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If writing is becoming, this is because it is an elaboration of the sense of things. The sense of something is always thought; there is only sense in thinking (Deleuze 1997a, 193). To think the sense of something is to think both its dominant, determining force as well as the dominated, determined forces. Thinking apprehends the object as a multiplicity when the dominating force is thought together with but alongside the other forces of the object. But if these forces are only in thought, because they constitute the sense of the thing and not the thing itself, then thinking itself becomes multiple. In thinking the sense of a thing, thought opens itself to multiple evaluations according to the powers of the objects thought and their possible coherences. For Deleuze, the element of both writing and thinking is language and therefore both the interruption and the resulting creation effected by writing will be linguistic phenomena.18 As the element of thinking, language changes as evaluations change. However, there is another power of language that Deleuze is interested in: that of creation, the productive interruption that marks the difference between evaluations. As it breaks with the senses allocated by the dominant value or values of thought, writing comes to speak of objects through the indefinite article and the infinitive. With the indefinite article, language indicates the multiple senses corresponding to the multiple powers that constitute an object, but without reducing this multiplicity. Consider the effect of the transformation of the term “the crime” into “a crime.” With the definite article, the term is immediately linked to a series of other determinate concepts (other crimes, motives, criminals, detectives, etc.). With the indefinite article these determinations may become actual, but the term itself eludes complete determination. “The crime” is solved within an existing conceptual framework that gives the crime determination even before it is actualized. “A crime” is not solved but resolved insofar as its occurrence is an event that permits a redistribution of actual determinations; a redistribution whose determination is a solution and whose difference from the meaningful order of the previous distribution is a resolution of virtual trajectories of that order.19 The indefinite article allows the play of multiple senses and thus the play of the object through multiple valuations. The expression of this play is achieved through a fracturing of determinate language, a process Deleuze calls “making language stutter.” Language stutters when it expresses the passage of thinking across multiple forces that are still only on the way to coherence. From the indefinite object develops an entirely multiple grammar, a broken grammar that is not a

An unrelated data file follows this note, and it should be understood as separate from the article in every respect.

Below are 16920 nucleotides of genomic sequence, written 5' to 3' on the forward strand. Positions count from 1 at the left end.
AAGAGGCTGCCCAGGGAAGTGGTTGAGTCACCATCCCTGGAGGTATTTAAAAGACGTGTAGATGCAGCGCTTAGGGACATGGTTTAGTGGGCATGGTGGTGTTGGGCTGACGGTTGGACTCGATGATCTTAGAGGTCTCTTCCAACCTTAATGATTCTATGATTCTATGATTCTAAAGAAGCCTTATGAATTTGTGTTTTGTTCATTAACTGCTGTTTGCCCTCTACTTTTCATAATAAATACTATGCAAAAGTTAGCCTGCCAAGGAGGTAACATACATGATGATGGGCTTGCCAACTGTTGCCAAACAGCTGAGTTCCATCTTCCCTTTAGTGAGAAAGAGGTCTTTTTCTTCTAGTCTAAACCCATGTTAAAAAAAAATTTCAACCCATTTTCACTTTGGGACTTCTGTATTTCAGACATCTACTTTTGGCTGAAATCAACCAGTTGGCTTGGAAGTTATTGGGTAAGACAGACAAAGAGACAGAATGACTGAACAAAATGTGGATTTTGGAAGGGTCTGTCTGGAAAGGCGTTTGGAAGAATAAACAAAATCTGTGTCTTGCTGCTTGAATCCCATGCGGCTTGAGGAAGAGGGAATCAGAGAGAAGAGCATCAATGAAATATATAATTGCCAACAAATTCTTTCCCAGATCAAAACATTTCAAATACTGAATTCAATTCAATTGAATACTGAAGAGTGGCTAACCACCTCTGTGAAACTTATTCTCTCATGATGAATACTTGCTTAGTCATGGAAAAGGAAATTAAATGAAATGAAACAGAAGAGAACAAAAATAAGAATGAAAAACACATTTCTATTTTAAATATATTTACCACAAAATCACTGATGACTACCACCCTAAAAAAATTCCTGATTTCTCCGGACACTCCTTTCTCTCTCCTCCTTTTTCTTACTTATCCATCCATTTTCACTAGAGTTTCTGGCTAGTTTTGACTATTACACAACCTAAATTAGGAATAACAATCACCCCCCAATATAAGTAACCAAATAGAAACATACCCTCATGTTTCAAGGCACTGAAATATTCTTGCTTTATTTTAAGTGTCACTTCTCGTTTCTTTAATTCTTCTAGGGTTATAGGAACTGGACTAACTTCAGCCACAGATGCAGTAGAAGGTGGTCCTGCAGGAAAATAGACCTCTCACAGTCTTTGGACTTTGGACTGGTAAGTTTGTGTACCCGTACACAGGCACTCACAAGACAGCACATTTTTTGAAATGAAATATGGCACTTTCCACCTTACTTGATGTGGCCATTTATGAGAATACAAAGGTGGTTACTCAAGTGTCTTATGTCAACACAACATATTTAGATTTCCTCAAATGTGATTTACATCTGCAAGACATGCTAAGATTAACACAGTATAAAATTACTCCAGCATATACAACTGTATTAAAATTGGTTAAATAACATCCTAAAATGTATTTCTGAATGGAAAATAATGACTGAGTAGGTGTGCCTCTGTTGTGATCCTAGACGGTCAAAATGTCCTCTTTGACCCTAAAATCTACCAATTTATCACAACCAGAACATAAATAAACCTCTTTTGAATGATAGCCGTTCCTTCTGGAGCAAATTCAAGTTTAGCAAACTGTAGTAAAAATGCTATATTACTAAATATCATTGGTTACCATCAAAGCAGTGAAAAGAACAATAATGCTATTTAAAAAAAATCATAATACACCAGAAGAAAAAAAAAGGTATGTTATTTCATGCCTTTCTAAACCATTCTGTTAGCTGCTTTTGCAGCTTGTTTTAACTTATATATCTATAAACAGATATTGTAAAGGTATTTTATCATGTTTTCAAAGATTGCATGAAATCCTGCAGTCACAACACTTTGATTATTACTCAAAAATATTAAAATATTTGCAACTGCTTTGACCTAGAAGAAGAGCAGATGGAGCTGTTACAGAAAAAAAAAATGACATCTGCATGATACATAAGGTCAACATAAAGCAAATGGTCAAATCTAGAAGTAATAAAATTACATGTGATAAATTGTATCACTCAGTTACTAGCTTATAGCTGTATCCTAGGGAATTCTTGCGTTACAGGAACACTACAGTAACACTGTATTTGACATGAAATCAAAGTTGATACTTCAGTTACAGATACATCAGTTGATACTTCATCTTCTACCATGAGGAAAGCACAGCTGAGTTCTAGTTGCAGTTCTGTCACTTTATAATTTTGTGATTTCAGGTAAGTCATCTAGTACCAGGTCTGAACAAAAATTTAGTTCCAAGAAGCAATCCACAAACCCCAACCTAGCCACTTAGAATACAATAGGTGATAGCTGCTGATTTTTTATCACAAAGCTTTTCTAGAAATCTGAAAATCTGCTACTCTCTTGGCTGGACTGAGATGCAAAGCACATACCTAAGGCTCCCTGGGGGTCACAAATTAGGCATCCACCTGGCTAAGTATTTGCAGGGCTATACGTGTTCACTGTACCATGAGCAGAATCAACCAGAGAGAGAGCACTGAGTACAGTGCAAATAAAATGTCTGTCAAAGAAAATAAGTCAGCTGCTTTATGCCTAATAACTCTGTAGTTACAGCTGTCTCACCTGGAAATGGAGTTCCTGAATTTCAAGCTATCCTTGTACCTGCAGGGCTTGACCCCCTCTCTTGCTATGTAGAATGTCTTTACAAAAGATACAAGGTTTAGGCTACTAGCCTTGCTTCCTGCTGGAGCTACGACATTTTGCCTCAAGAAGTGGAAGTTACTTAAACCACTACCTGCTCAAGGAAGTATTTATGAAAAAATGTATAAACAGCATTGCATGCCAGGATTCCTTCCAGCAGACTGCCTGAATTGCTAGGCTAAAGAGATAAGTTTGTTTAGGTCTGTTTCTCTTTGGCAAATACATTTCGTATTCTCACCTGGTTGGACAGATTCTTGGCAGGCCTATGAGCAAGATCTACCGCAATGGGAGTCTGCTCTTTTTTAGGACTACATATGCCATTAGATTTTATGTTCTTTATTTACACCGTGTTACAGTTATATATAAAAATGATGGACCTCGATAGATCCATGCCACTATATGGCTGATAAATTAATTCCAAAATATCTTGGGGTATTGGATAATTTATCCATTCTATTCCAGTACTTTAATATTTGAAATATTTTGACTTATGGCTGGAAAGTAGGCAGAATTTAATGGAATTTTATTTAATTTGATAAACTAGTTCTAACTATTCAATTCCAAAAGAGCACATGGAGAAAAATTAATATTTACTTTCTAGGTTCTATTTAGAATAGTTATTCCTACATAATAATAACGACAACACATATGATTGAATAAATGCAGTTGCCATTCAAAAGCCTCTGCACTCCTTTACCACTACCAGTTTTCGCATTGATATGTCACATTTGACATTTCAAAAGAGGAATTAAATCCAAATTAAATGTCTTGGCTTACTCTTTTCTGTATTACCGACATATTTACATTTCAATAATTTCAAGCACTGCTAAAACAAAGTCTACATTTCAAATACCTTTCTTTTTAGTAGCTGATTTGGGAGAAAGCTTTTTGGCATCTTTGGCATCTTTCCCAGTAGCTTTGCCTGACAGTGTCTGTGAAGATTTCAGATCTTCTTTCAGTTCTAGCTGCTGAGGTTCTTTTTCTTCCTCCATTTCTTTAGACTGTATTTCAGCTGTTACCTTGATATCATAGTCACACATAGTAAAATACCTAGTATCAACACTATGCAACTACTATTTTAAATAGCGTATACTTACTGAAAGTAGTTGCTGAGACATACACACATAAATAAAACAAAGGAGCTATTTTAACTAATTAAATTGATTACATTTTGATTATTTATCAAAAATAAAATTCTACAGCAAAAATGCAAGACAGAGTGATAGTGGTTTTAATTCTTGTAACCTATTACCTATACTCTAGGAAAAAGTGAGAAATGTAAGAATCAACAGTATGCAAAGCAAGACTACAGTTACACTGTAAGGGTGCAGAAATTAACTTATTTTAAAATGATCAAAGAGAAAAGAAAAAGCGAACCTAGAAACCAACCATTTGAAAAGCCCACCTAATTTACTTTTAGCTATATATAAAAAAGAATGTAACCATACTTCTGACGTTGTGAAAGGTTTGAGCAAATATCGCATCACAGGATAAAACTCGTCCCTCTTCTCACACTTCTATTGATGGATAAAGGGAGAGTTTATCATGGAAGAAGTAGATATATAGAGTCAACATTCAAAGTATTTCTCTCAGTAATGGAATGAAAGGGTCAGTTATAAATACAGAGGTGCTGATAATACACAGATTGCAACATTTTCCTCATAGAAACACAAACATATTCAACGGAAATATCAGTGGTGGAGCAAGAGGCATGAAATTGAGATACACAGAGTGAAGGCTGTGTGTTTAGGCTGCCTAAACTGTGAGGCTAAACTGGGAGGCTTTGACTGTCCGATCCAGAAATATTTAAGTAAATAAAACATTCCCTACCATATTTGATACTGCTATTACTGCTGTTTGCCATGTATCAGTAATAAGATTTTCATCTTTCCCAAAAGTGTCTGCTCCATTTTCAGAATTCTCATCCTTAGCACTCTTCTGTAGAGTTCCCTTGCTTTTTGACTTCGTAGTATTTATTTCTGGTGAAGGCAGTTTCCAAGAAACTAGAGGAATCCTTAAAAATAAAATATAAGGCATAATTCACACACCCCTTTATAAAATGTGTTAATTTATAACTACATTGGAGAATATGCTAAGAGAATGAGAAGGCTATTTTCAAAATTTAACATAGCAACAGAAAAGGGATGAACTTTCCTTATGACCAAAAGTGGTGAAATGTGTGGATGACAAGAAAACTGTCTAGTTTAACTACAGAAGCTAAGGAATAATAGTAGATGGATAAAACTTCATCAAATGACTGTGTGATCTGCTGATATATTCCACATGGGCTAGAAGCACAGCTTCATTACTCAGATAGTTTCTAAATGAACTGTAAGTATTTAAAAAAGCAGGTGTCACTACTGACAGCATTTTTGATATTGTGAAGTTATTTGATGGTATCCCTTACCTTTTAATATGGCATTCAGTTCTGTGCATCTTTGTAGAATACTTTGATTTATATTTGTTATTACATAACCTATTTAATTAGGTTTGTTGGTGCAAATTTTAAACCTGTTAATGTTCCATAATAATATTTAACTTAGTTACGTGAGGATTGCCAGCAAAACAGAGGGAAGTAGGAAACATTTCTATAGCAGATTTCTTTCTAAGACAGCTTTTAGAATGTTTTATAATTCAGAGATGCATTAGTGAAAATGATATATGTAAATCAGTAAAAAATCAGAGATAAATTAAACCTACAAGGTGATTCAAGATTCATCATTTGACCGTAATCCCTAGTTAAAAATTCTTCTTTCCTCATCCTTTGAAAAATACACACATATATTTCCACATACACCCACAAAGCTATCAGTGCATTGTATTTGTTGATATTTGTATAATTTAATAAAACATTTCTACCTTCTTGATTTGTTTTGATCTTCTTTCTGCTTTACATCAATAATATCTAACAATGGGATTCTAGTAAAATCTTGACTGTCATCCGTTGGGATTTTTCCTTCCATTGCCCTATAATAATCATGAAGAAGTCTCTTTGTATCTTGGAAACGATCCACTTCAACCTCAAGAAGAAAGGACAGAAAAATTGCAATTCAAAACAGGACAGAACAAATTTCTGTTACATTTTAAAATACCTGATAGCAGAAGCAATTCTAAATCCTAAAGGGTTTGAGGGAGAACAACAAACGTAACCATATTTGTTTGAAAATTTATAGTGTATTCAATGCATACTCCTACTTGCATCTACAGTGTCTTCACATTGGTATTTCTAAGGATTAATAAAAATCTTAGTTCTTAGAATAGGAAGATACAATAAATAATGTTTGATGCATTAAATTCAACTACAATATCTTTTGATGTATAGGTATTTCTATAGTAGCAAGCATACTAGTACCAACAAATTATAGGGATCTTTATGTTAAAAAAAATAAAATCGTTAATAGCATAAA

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new evaluation but the multiplicity of virtual evaluations. The infinitive is the vehicle of multiplicity.20 The indefinite article is the limit of a system of evaluative expression that may be actualized in a new system. The infinite is the trajectory of such a resolution. The repetition of the indefinite article iterates and reiterates the limit of meaning; the infinitive explodes it. The sentence “The crime is solved” denotes a restoration of the disruption of an orderly system: justice prevails. Moreover, the sentence itself assumes a place in meaningful discourse (solving a crime means certain things: that the criminal has been caught or killed, that the investigation is complete, that the situation of the crime is itself understood, etc.) “Solving the crime,” on the other hand, denotes the emergence of a virtual problematic whose actualized expression would adopt its contours from the specificity of the event itself. The direction of the infinitive is one of invention or creation, not preservation. Literature breaks from the established value of thought but its greatest power is in not the establishment of new evaluations but the disclosive submission of language to the interruptive work of creation. Literature is a new symptom, the expression of new evaluations, that signals the creative act of writing. The writing that is literature begins with a becoming of thinking that achieves expression, that is dramatized, through a writer. In this writing, the writer undergoes a profound trial as thinking and language break down. The endurance of this interruption, when it is expressed, is the writing that comes to be literature. Through its percepts that break thinking from its customary paths, literature draws thinking into new systems of evaluation. The work of writing is never accomplished, however, insofar as these new and consistent systems of evaluation create new horizons of sense, new points of interruption and breakdown, where new expressions can emerge. Just as Nietzsche the philosopher was sacrificed and exceeded by the character of Zarathustra, who marked the limit of sense by heralding the new evaluation of eternal return, so literature is the trace of an interruption of thought, and a narration of its endurance by the author who seeks in vain to discern the writer behind these words. Literature is irreducibly empirical, constantly displaced from the horizon that constitutes its sense and toward which it strives. Yet it is the repetition of this striving that gives literature its value. Literature is the fabulation of new values, the fictional creation of new objects and new evaluations that would orient new styles of life. As fabulation, the horizon of literature is “a people to come,” a phantasm whose constitution would